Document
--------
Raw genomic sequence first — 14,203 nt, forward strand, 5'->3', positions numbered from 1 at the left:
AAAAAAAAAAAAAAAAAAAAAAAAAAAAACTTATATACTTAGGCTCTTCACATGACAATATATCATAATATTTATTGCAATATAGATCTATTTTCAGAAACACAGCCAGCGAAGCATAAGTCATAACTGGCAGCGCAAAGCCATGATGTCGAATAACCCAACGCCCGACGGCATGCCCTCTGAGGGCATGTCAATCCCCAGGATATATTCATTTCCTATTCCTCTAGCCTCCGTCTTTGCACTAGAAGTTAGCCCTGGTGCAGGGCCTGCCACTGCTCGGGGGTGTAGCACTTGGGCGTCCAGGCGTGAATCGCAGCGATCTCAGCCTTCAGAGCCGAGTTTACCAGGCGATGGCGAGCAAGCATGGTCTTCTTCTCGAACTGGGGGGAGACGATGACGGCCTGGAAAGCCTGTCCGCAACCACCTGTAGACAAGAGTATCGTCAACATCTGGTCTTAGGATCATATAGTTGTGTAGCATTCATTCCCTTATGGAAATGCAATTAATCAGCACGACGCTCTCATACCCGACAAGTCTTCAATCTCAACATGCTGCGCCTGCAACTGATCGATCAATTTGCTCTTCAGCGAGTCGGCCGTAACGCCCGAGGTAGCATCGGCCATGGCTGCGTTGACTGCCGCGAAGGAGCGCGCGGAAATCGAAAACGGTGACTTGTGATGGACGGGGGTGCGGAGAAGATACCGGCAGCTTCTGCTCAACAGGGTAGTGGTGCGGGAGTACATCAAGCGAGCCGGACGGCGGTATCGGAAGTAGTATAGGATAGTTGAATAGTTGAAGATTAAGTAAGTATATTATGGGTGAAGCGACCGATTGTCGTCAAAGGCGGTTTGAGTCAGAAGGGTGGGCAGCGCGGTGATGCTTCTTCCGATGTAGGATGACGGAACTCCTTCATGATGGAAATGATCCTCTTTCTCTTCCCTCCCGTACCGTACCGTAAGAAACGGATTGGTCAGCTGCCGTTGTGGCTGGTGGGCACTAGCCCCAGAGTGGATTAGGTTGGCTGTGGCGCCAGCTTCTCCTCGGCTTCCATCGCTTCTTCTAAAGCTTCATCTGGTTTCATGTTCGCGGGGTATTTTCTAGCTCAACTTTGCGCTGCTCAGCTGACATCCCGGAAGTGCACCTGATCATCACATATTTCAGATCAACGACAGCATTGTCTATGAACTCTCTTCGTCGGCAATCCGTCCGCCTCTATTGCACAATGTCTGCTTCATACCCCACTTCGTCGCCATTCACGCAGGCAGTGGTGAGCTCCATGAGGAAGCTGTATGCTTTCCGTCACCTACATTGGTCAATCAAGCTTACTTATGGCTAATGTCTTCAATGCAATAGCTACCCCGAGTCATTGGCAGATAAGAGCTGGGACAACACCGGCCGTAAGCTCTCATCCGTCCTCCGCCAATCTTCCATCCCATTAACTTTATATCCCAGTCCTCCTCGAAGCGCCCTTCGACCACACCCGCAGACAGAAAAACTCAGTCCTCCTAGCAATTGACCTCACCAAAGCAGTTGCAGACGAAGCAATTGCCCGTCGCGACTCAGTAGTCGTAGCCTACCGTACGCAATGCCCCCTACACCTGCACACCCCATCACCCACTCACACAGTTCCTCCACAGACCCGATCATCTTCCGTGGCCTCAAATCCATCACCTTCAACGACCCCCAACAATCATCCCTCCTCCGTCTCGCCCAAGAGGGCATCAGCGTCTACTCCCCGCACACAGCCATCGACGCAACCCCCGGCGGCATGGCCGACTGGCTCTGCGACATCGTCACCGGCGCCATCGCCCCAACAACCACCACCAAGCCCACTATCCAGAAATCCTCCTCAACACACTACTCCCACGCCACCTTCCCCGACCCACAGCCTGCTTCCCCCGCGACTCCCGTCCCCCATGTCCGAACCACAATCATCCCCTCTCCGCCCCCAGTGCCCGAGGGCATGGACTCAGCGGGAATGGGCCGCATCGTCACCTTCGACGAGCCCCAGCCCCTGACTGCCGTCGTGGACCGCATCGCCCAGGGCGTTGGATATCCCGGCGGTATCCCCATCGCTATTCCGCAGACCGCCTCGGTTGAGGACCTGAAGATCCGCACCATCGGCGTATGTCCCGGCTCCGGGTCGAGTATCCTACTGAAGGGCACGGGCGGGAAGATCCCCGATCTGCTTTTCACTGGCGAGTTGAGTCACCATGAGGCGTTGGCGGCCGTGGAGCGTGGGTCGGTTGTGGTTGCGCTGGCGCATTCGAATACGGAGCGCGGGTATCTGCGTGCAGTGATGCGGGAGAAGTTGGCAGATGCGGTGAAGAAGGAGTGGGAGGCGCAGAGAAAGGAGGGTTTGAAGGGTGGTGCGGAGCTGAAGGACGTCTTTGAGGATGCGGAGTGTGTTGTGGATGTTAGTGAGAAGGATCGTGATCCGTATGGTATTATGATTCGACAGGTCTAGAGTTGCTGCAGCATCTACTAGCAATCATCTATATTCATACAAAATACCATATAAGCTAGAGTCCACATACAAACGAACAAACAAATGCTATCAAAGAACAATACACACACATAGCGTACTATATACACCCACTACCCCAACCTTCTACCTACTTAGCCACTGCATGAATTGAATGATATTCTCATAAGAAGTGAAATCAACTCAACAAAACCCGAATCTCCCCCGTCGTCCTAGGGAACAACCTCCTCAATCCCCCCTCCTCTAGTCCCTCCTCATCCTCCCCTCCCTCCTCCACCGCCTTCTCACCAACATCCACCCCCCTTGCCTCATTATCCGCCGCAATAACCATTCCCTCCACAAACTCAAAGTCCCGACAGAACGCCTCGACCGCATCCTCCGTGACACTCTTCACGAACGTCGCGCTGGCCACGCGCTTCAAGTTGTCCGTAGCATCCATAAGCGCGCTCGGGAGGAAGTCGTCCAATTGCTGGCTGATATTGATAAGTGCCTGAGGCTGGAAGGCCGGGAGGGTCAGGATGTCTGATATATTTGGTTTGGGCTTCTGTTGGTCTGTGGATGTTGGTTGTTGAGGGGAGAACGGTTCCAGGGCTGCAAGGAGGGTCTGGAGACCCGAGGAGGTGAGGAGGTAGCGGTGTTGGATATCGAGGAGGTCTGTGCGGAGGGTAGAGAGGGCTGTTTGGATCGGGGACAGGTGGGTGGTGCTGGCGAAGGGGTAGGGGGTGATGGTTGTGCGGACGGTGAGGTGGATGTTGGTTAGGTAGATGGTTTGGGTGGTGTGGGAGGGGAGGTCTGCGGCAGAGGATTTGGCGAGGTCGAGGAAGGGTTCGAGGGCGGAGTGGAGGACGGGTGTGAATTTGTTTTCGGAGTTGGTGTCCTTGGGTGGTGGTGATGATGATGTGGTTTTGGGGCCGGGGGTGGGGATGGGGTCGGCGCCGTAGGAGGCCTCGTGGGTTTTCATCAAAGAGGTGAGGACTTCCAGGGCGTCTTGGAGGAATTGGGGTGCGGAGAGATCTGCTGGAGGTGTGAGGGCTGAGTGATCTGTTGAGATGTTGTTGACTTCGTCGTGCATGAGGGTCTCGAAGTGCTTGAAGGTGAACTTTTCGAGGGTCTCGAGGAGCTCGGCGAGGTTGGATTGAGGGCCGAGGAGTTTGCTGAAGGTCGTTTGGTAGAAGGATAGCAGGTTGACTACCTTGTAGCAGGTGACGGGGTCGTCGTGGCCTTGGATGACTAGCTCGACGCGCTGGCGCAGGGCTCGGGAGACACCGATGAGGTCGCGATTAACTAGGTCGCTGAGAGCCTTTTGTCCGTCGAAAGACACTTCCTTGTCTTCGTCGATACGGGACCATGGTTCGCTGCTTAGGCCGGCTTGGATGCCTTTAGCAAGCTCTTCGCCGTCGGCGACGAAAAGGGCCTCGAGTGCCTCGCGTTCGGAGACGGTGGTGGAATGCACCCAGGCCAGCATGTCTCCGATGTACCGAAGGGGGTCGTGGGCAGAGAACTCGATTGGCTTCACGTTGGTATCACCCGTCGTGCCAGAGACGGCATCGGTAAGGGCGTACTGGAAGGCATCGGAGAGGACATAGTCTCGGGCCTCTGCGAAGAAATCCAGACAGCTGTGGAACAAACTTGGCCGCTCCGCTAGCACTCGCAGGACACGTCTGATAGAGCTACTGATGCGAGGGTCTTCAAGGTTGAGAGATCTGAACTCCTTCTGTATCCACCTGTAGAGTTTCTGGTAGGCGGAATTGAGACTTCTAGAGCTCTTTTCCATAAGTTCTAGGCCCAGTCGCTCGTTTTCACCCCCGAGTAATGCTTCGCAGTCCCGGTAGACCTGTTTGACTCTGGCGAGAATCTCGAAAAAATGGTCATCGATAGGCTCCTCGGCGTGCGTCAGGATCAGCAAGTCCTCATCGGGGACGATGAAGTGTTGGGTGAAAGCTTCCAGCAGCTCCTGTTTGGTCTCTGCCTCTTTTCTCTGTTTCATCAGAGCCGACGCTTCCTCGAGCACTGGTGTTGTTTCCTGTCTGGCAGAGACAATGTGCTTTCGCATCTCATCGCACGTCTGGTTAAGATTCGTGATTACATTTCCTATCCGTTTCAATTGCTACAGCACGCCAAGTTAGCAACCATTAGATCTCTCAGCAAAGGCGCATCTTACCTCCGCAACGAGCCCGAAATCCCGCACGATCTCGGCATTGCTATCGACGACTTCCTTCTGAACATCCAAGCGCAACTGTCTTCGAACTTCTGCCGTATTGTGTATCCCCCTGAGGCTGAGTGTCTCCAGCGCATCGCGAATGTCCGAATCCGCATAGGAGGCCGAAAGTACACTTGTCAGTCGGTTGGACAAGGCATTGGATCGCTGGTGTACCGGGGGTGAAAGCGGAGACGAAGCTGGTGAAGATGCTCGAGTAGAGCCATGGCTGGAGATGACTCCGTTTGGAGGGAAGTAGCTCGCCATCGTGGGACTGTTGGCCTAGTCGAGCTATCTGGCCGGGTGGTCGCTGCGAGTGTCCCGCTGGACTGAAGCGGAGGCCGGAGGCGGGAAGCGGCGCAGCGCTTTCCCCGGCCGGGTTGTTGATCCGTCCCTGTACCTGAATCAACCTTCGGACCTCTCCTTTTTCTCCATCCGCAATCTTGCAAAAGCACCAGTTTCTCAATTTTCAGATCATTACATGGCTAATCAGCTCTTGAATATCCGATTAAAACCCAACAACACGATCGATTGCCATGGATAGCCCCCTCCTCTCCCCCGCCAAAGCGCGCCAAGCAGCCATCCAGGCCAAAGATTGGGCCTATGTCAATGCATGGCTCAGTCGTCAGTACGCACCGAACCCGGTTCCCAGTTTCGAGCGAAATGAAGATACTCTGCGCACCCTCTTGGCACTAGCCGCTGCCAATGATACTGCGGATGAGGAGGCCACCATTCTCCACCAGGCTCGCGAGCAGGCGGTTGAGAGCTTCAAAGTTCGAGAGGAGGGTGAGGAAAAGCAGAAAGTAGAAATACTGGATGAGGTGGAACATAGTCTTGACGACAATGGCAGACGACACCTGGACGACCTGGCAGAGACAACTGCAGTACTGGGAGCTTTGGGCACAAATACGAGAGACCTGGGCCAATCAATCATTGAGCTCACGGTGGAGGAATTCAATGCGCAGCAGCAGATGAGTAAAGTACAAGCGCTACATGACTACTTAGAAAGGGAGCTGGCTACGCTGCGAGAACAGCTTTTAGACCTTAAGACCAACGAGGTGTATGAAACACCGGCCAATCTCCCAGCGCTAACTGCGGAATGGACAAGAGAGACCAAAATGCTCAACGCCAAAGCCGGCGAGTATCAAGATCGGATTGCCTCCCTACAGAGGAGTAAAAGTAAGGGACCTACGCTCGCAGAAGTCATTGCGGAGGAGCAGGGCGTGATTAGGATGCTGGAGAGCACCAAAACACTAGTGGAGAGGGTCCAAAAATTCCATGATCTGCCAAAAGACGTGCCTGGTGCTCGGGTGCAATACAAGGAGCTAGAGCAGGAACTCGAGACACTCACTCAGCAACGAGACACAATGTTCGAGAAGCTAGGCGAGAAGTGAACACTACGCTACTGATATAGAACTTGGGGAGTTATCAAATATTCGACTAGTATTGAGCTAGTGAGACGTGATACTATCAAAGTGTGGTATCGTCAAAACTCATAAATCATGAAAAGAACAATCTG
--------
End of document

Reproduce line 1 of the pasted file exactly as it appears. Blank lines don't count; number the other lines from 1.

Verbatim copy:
Raw genomic sequence first — 14,203 nt, forward strand, 5'->3', positions numbered from 1 at the left: